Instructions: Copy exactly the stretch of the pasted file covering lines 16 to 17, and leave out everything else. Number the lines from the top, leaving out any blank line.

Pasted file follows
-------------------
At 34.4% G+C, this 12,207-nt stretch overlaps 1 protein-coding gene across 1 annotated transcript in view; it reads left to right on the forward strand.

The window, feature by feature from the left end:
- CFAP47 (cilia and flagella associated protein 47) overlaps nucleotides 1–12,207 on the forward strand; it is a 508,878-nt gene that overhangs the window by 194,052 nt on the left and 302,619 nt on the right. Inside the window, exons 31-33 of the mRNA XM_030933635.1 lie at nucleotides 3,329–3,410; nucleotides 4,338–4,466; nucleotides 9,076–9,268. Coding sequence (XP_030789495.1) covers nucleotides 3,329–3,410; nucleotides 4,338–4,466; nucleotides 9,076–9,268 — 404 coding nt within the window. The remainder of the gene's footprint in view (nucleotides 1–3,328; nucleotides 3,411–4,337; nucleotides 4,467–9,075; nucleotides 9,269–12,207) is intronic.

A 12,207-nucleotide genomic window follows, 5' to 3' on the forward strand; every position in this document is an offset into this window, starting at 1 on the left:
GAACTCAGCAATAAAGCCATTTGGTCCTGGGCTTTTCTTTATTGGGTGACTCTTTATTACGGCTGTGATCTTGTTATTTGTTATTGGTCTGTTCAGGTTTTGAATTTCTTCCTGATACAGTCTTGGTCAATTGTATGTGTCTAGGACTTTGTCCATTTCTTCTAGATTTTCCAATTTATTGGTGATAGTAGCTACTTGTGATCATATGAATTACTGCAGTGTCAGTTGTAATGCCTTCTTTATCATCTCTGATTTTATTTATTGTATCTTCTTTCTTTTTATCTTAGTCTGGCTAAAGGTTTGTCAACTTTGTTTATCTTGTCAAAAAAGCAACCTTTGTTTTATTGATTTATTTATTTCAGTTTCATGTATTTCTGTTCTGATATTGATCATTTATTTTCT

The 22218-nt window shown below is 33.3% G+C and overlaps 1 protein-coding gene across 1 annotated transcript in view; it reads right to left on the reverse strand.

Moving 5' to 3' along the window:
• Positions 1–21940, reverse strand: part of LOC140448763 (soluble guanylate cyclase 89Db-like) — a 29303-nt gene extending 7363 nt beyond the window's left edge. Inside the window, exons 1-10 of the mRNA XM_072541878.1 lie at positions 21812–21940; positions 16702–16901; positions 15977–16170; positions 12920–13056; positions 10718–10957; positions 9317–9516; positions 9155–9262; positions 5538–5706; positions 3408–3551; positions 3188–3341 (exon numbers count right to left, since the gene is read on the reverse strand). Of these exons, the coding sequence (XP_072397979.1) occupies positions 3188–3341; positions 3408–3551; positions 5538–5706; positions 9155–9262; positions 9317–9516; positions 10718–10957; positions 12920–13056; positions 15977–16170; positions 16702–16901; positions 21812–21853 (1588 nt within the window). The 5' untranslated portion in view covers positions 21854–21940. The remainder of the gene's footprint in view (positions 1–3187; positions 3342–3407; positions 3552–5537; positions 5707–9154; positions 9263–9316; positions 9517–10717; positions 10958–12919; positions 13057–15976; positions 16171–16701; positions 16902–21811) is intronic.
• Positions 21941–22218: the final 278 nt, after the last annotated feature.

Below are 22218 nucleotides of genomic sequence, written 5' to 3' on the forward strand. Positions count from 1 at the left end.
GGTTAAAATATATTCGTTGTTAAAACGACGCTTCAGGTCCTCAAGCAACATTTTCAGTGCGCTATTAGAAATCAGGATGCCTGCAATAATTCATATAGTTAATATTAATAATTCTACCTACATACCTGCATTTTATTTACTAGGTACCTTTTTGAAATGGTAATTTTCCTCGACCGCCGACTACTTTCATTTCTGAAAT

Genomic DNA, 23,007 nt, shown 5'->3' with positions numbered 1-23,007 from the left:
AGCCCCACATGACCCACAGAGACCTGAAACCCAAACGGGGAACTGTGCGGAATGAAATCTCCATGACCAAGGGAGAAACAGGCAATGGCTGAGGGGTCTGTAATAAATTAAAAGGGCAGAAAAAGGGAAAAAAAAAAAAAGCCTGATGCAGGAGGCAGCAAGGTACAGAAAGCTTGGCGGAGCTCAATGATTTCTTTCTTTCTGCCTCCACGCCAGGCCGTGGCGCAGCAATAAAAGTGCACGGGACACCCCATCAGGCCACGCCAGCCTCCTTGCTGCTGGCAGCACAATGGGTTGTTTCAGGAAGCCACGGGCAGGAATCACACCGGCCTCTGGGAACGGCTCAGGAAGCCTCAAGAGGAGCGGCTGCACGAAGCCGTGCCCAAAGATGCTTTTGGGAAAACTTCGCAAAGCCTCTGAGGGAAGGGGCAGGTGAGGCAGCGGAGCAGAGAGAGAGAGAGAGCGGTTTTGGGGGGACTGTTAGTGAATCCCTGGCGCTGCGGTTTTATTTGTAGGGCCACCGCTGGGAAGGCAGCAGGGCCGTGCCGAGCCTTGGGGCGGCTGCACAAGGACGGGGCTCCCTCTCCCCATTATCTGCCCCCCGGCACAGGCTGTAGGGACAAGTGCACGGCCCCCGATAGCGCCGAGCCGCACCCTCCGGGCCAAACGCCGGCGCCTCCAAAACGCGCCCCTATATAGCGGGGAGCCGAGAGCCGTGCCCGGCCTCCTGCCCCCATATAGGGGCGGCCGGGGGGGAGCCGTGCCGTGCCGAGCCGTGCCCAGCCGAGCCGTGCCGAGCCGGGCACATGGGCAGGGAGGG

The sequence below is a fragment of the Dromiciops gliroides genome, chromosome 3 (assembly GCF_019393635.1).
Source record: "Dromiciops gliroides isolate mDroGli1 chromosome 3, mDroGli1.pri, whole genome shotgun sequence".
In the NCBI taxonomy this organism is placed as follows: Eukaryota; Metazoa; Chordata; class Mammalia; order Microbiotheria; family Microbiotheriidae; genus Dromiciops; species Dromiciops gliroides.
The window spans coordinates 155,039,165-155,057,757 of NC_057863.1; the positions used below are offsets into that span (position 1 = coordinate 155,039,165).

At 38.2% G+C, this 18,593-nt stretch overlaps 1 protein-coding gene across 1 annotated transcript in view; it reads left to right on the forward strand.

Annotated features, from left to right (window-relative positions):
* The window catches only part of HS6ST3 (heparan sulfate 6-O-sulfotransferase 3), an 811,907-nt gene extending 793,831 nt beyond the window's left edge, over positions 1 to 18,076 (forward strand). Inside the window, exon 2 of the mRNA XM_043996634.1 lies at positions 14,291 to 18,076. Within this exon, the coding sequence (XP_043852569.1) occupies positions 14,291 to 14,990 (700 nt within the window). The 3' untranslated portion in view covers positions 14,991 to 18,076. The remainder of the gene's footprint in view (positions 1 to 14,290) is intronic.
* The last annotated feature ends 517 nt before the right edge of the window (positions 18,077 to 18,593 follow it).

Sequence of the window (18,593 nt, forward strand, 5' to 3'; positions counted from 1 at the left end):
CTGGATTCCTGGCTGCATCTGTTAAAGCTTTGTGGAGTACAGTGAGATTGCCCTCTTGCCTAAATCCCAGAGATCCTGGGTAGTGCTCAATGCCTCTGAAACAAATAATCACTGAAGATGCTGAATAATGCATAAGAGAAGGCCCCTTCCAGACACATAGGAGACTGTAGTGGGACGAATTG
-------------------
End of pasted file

In the NCBI taxonomy this organism is placed as follows: Eukaryota; Metazoa; Chordata; class Mammalia; order Microbiotheria; family Microbiotheriidae; genus Dromiciops; species Dromiciops gliroides.
The window spans coordinates 155,039,165-155,057,757 of NC_057863.1; the positions used below are offsets into that span (position 1 = coordinate 155,039,165).